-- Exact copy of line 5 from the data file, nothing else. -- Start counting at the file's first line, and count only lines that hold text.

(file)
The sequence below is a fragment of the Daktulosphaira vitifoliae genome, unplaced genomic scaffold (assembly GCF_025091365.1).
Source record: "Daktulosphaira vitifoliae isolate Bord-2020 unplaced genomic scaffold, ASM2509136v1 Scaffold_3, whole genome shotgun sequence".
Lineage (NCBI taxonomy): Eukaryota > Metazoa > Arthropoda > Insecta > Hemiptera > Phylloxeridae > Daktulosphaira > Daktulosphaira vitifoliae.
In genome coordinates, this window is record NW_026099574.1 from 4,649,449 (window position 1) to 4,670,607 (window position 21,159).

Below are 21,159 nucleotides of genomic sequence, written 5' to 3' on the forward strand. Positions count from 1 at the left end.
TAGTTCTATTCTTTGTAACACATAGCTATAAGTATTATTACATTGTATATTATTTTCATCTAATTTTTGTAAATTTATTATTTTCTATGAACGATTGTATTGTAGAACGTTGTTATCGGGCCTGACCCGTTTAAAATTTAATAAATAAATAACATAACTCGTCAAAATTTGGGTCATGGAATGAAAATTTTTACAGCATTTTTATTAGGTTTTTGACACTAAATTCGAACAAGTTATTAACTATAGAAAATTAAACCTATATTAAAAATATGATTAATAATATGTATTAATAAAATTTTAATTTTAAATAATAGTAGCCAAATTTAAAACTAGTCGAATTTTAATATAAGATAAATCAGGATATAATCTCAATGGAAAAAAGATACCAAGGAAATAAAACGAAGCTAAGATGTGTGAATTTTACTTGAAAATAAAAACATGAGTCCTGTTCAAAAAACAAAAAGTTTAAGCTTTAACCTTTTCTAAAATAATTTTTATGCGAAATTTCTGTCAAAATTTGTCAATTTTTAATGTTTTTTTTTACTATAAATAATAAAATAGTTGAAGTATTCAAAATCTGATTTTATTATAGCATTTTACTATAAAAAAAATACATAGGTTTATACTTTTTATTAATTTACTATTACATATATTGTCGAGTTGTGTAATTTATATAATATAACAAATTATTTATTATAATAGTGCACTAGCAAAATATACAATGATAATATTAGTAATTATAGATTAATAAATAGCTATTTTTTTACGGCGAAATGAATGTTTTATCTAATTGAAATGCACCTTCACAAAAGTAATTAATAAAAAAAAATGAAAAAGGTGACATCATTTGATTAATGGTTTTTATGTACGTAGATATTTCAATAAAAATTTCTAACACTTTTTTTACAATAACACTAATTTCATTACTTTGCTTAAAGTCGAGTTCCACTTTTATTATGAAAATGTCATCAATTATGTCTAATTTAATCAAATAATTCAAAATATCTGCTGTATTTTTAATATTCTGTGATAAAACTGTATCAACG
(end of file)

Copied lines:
Below are 21,159 nucleotides of genomic sequence, written 5' to 3' on the forward strand. Positions count from 1 at the left end.